inter-institutional arrangements or through broad international delivery

· The front-end cost of implementing high-quality virtual models
constitutes a major constraint, even if it is believed that ultimate
savings are possible through standardisation, resource sharing,
economies of scale, and increased productivity. The cost of initial
hardware, operating software, and instructional material development
typically require capitalisation funds that far exceed the resources of
most institutions. In some cases the problem is dealt with through
internal reallocation of funds (e.g., from library acquisitions to
technology support). There is also a widespread practice of passing
these costs on to the student through tuition fee increases or special

· Current systems of learner support are not designed to function
effectively in a virtual education environment, creating problems for
all but the most capable of independent learners.

· Perhaps the most commonly reported constraint is the reticence of most
teachers and faculty to embrace the use of information and communication
technologies. Lack of training in the use of the technologies is the
most frequently cited reason for the reticence. However, concerns over
job security, the need for greater preparation as a result of operating
in a public environment like the World Wide Web, plus the need to manage
an increased amount of communications with students are also
contributing factors.

· The educational philosophy of many teachers and faculty contributes to
their reticence of communication technology applications. If they
believe that learning should be structured and directed by teachers,
then they are not likely to be attracted to using information and
communication technologies, which enables a more constructivist or
learner-centred approach to education. 

· The transfer of course credits among institutions is a problem for
those students who would like to undertake a programme that might be
available through virtual methods but would require taking courses from
several different institutions. From the students’ perspective, this is
a serious constraint on their ability to function as true virtual

· Many people, particularly those who are younger and with less
experience as independent learners, when given a choice prefer a
traditional face-to-face learning environment. These learners tend to be
more organised and vocal than older, part-time learners and, therefore,
can be a significant political force against information and
communication technology applications in education. While the above list
is not exhaustive, it should remind educational policy makers and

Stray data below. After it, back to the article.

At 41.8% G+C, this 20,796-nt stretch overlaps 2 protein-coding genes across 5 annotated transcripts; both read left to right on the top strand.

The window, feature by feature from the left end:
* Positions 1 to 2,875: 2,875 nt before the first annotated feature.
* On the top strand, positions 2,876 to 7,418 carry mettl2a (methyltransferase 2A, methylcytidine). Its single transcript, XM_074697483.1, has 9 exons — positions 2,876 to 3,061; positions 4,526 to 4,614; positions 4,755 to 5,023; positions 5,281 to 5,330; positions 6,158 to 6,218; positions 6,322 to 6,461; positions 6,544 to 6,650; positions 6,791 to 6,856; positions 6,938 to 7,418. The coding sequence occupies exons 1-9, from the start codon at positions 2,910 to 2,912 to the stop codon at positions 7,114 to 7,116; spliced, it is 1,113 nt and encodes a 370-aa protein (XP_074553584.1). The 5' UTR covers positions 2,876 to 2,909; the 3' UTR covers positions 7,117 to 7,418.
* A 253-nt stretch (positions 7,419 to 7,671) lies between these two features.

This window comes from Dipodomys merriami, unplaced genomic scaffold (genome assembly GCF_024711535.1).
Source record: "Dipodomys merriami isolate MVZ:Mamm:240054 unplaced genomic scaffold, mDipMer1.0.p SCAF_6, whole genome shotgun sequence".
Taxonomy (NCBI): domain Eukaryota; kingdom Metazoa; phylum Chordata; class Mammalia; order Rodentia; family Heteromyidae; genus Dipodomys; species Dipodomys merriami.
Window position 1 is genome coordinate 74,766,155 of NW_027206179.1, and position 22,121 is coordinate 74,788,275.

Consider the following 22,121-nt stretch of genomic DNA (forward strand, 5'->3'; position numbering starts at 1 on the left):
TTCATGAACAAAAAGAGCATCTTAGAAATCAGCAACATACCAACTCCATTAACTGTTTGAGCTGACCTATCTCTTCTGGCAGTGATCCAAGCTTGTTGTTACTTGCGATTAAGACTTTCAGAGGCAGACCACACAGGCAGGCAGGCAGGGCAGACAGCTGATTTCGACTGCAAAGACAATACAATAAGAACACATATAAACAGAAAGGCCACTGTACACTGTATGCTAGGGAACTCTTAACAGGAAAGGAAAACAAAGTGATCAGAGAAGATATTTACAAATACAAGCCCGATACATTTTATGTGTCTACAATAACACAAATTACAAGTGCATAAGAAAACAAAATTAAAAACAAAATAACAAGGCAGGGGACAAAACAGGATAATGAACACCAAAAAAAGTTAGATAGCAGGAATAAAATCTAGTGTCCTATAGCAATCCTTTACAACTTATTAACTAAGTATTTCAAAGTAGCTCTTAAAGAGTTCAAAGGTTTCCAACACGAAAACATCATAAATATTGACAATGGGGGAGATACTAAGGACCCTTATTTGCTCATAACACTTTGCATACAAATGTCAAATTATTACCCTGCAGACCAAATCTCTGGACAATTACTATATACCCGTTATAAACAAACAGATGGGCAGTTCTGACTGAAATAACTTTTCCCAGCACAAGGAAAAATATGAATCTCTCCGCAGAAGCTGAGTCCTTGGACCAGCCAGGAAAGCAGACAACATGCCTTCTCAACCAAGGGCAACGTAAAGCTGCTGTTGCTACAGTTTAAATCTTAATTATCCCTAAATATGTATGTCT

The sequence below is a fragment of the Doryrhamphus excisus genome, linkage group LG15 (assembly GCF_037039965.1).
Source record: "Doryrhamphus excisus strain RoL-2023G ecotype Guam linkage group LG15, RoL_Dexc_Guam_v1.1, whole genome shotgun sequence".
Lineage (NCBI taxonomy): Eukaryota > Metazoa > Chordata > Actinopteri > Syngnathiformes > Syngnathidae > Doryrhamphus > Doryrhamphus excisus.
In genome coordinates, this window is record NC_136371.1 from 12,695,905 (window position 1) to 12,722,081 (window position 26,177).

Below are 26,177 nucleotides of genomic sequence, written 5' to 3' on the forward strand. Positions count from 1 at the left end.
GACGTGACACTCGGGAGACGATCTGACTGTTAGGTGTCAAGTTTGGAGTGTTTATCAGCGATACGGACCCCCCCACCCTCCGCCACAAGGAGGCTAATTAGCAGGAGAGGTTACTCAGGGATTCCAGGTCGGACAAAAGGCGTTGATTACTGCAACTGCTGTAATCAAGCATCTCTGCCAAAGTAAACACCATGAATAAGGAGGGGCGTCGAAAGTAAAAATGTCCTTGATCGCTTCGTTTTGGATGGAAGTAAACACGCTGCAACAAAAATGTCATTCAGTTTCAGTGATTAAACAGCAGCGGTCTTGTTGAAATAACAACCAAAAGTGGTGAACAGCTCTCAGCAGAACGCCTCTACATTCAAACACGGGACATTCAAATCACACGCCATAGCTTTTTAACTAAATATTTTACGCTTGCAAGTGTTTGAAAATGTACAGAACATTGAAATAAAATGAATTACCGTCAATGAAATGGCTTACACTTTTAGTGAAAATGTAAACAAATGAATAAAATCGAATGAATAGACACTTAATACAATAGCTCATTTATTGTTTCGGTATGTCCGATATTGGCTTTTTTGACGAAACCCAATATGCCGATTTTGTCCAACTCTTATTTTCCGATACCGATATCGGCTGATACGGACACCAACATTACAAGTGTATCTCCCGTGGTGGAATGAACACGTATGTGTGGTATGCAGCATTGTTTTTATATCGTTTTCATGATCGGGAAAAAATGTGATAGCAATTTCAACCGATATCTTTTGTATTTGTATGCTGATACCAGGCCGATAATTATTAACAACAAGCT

managers that, in many respects, it is not the technologies themselves
that are at issue, but the purpose and manner of their use that are
likely to influence opinion of virtual education. 

Emerging Models of Virtual Education As stated earlier, the emergence of
virtual education models is directly linked with the emergence of
information and communication technology infrastructure. For example,
the emergence of postal systems enabled by the development of
transportation technology led to the development of correspondence
models of education delivery. As the broadcast media evolved, first
radio and more recently television, those technologies were applied to
mass educational programming, typically those of a general and community
education nature. Indeed many educators feel the potential for using
these technologies has been, and remains, woefully under utilised. With
the more recent development of real-time interactive media such as
audio- and video-conferencing, there has been broad use of these
technologies in formal education to reach underserved students.
Applications have been particularly noticeable in North America and
Australia. Now the phenomenon of the Internet and the World Wide Web is
driving the broadest scope of interest and involvement in technology
applications ever witnessed across all levels of educational
institutions. With each of these developments of information and
communication technology, the once-separate models of open and distance
learning and the so-called conventional, campus-based education has
increasingly converged. Tapsall and Ryan have elaborated on this
phenomenon in their report on Australia, Virtual Education Institutions
in Australia: Between the Idea and the Reality, suggesting an
interesting model for looking at its evolution. One result of the
convergence of teaching models has been the emergence of new forms of
educational organisations. These models are not mutually exclusive and
undoubtedly others will develop quickly. Here are a few current

· There has been rapid growth of virtual education within many so-called
traditional institutions. Virtual programmes are offered by institutions
that offer most other pro grammes in the traditional manner. More mature
examples exist in the United States, Australia, and Canada; however, it
is an emerging phenomenon in all regions.

· Single-mode distance teaching organisations, using primarily
print-based delivery and created originally with relatively clear and
exclusive mandates, are now confronted with having to reinvent
themselves. On one hand, their once-exclusive mandates are evaporating,
and on the other, they are constrained in the use of information and
communication technologies because their students typically have
difficulty accessing the necessary appliances. · Broker-type